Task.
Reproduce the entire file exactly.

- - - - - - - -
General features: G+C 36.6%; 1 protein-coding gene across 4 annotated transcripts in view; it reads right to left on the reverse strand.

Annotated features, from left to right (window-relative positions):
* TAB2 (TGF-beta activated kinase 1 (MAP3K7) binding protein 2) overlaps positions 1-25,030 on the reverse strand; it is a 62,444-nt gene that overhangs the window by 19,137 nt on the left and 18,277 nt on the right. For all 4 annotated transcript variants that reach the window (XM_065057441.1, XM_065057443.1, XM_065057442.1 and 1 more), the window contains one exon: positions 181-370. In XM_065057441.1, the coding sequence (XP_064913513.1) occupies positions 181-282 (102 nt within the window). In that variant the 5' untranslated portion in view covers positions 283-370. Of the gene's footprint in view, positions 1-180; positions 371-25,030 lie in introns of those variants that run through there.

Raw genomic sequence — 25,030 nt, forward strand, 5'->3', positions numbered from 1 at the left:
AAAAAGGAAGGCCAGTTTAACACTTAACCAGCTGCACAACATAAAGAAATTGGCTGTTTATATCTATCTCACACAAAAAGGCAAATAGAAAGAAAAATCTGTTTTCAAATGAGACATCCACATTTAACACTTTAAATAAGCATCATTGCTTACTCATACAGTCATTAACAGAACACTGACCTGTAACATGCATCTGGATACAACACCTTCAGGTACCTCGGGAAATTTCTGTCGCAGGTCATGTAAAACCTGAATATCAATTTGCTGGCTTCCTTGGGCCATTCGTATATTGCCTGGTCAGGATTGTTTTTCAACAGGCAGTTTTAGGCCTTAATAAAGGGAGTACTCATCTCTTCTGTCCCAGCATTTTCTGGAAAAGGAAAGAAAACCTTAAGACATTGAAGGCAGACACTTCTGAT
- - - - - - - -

General features: G+C 36.6%; 1 protein-coding gene across 4 annotated transcripts in view; it reads right to left on the reverse strand.

Annotated features, from left to right (window-relative positions):
* TAB2 (TGF-beta activated kinase 1 (MAP3K7) binding protein 2) overlaps positions 1-25,030 on the reverse strand; it is a 62,444-nt gene that overhangs the window by 19,137 nt on the left and 18,277 nt on the right. For all 4 annotated transcript variants that reach the window (XM_065057441.1, XM_065057443.1, XM_065057442.1 and 1 more), the window contains one exon: positions 181-370. In XM_065057441.1, the coding sequence (XP_064913513.1) occupies positions 181-282 (102 nt within the window). In that variant the 5' untranslated portion in view covers positions 283-370. Of the gene's footprint in view, positions 1-180; positions 371-25,030 lie in introns of those variants that run through there.

Raw genomic sequence — 25,030 nt, forward strand, 5'->3', positions numbered from 1 at the left:
AAAAAGGAAGGCCAGTTTAACACTTAACCAGCTGCACAACATAAAGAAATTGGCTGTTTATATCTATCTCACACAAAAAGGCAAATAGAAAGAAAAATCTGTTTTCAAATGAGACATCCACATTTAACACTTTAAATAAGCATCATTGCTTACTCATACAGTCATTAACAGAACACTGACCTGTAACATGCATCTGGATACAACACCTTCAGGTACCTCGGGAAATTTCTGTCGCAGGTCATGTAAAACCTGAATATCAATTTGCTGGCTTCCTTGGGCCATTCGTATATTGCCTGGTCAGGATTGTTTTTCAACAGGCAGTTTTAGGCCTTAATAAAGGGAGTACTCATCTCTTCTGTCCCAGCATTTTCTGGAAAAGGAAAGAAAACCTTAAGACATTGAAGGCAGACACTTCTGAT